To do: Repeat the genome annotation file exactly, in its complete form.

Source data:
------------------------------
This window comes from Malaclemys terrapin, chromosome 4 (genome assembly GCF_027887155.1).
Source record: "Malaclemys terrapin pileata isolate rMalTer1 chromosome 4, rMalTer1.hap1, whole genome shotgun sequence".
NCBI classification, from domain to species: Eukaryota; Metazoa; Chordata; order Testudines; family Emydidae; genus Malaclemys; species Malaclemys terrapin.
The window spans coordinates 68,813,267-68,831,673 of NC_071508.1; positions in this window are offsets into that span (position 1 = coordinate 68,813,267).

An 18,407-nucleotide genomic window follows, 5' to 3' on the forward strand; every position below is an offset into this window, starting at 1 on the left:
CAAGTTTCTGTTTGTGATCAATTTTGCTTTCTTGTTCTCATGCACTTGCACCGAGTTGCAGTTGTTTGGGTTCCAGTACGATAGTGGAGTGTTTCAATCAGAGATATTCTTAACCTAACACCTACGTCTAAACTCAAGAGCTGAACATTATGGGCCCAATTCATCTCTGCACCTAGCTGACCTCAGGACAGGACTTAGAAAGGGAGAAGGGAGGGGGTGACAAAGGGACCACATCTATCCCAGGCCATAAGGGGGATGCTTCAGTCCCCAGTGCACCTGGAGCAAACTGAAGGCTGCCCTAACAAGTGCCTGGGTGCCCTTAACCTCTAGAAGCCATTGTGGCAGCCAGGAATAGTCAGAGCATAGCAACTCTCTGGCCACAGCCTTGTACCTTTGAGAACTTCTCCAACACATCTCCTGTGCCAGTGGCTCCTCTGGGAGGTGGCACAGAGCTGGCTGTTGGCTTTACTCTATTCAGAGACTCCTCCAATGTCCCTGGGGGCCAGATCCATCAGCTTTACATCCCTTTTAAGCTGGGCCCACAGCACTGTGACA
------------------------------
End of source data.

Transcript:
This window comes from Malaclemys terrapin, chromosome 4 (genome assembly GCF_027887155.1).
Source record: "Malaclemys terrapin pileata isolate rMalTer1 chromosome 4, rMalTer1.hap1, whole genome shotgun sequence".
NCBI classification, from domain to species: Eukaryota; Metazoa; Chordata; order Testudines; family Emydidae; genus Malaclemys; species Malaclemys terrapin.
The window spans coordinates 68,813,267-68,831,673 of NC_071508.1; positions in this window are offsets into that span (position 1 = coordinate 68,813,267).

An 18,407-nucleotide genomic window follows, 5' to 3' on the forward strand; every position below is an offset into this window, starting at 1 on the left:
CAAGTTTCTGTTTGTGATCAATTTTGCTTTCTTGTTCTCATGCACTTGCACCGAGTTGCAGTTGTTTGGGTTCCAGTACGATAGTGGAGTGTTTCAATCAGAGATATTCTTAACCTAACACCTACGTCTAAACTCAAGAGCTGAACATTATGGGCCCAATTCATCTCTGCACCTAGCTGACCTCAGGACAGGACTTAGAAAGGGAGAAGGGAGGGGGTGACAAAGGGACCACATCTATCCCAGGCCATAAGGGGGATGCTTCAGTCCCCAGTGCACCTGGAGCAAACTGAAGGCTGCCCTAACAAGTGCCTGGGTGCCCTTAACCTCTAGAAGCCATTGTGGCAGCCAGGAATAGTCAGAGCATAGCAACTCTCTGGCCACAGCCTTGTACCTTTGAGAACTTCTCCAACACATCTCCTGTGCCAGTGGCTCCTCTGGGAGGTGGCACAGAGCTGGCTGTTGGCTTTACTCTATTCAGAGACTCCTCCAATGTCCCTGGGGGCCAGATCCATCAGCTTTACATCCCTTTTAAGCTGGGCCCACAGCACTGTGACA